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Record Number of Environmental Activists Killed in 2015

A woman places flowers on an altar set up in honor of Berta Caceres during a demonstration outside Honduras' embassy in Mexico City.
A woman places flowers on an altar set up in honor of Berta Caceres during a demonstration outside Honduras' embassy in Mexico City.
Record Number of Environmental Activists Killed in 2015
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Global Witness says 2015 was the most dangerous year yet for environmental activists.

The group reports that 185 people across 16 countries were killed last year while defending the environment.

Global Witness is a non-profit organization that follows environmental issues and corruption around the world. The organization released a report called “On Dangerous Ground” in June.

The report says that on average, more than three activists were killed every week last year while defending the environment and land rights.

Global Witness campaign leader Billy Kyte spoke to VOA. He said the number of killings increased by almost 60 percent from 2014 levels. He blamed industrial growth for the problem.

"So we are seeing industries like mining, dam and agribusiness encroaching more and more into previously untouched areas rich in resources and coming into conflict with local communities..."

The Global Witness report said 42 deaths were related to the mining industry.

Brazil had the largest number of deaths, with 50 killings last year, the report said. The Philippines had 33 killings, the second largest number. Colombia had 26 killings. Peru and Nicaragua each had 12, while the Democratic Republic of Congo reported 11 killings.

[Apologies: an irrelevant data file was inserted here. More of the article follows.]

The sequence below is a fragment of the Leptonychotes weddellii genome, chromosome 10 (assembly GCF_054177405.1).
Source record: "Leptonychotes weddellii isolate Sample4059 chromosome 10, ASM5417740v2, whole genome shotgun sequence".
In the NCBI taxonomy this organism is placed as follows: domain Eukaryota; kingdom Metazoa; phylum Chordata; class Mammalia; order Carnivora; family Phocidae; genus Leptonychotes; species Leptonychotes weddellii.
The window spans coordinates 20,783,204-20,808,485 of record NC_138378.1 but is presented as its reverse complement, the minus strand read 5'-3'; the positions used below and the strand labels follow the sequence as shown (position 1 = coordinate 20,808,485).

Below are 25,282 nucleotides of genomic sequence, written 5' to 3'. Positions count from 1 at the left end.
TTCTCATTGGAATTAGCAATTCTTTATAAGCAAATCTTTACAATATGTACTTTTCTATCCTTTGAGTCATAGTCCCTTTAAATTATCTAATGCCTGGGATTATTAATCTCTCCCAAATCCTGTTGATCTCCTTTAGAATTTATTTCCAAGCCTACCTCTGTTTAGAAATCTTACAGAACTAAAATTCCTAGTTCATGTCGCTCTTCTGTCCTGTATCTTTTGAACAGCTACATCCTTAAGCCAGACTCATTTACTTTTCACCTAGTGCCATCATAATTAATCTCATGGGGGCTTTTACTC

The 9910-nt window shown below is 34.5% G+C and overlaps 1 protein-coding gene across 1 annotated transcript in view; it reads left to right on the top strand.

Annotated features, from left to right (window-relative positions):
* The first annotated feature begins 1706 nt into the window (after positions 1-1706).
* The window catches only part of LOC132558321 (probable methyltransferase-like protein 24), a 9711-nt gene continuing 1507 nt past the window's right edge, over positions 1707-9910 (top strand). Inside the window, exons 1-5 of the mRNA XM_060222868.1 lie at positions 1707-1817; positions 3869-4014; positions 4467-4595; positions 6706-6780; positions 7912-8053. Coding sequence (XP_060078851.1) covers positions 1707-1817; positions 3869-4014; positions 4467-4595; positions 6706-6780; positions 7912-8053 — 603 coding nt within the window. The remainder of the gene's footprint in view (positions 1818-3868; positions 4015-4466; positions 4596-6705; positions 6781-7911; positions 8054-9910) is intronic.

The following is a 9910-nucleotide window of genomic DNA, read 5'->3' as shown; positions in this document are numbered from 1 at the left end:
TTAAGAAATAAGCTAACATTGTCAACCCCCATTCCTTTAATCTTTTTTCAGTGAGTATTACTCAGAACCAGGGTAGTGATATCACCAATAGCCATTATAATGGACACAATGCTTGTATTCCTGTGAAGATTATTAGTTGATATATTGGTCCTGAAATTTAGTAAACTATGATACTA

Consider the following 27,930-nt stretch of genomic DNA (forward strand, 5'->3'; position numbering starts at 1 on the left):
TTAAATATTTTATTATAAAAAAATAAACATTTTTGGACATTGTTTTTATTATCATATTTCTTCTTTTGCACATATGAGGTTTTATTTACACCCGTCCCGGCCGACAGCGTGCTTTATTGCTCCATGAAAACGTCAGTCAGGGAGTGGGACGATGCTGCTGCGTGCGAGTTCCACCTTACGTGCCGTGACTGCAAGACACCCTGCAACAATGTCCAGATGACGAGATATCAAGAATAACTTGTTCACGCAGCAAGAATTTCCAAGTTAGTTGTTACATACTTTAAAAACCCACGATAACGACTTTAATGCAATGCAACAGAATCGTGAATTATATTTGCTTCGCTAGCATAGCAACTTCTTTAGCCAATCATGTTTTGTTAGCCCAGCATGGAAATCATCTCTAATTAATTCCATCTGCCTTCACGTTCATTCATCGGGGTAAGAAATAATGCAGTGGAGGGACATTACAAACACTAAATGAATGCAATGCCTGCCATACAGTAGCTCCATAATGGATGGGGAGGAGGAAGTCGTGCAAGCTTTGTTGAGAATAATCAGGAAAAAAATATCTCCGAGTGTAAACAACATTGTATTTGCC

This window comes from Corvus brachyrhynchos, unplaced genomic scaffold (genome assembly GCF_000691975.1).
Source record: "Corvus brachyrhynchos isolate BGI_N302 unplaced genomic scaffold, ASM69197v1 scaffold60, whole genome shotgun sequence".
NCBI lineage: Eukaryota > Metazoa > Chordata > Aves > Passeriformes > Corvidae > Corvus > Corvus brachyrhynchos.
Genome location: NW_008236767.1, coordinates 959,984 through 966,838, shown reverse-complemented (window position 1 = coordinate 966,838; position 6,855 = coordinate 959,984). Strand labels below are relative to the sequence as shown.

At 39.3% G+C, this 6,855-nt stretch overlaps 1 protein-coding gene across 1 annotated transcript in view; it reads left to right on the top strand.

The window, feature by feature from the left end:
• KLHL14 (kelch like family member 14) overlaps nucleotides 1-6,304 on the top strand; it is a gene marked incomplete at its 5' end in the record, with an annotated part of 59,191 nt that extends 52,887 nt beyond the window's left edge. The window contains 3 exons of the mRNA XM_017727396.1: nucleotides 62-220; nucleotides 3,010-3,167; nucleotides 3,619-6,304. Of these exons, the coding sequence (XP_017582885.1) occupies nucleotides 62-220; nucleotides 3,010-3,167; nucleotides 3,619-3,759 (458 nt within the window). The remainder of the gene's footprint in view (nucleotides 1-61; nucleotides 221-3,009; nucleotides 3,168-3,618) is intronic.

Global Witness is not the only group following environmental killings. The Inter-American Commission on Human Rights, or IACHR, follows human rights in South and Central America. It reported that at least six land activists were killed in Brazil in early 2016.

Billy Kyte says the true number of killings has not been accurately reported because of fear and threats of possible attack. He blamed what appeared to be close ties between big business and government.

"So, in Africa it has been more difficult to get information. This may be because of oppressive regimes, which means it is harder to get data on how many people are being killed or threatened..."

Activists with a lot of media attention are often targets for violence or police action.

Nasako Besingi of Cameroon was threatened with jail time for opposing palm oil companies. In India, journalist Sandeep Kothari was beaten and burned to death for criticizing mining.

Global Witness is demanding better protection for environmental activists from governments. The group also asks for increased legal action against these crimes.

I’m Patrick Merentie.

Anita Powell reported this story for Patrick Merentie adapted her report for Learning English. George Grow was the editor.

We want to hear from you. Are environmental activists active in your country? Does the government protect the environment or environmental activists? Write to us in the Comments Section or on our Facebook page.


Words in This Story

agribusinessn. the business or industry of farming or agriculture

encroach(ing) – v. to gradually take or begin to use or affect something that belongs to someone else or that someone else is using

accuratelyadv. done without mistakes or errors

regime(s) – n. a particular government

palmn. a kind of tree that grows in tropical regions and has a straight, tall trunk and many large leaves at the top of the trunk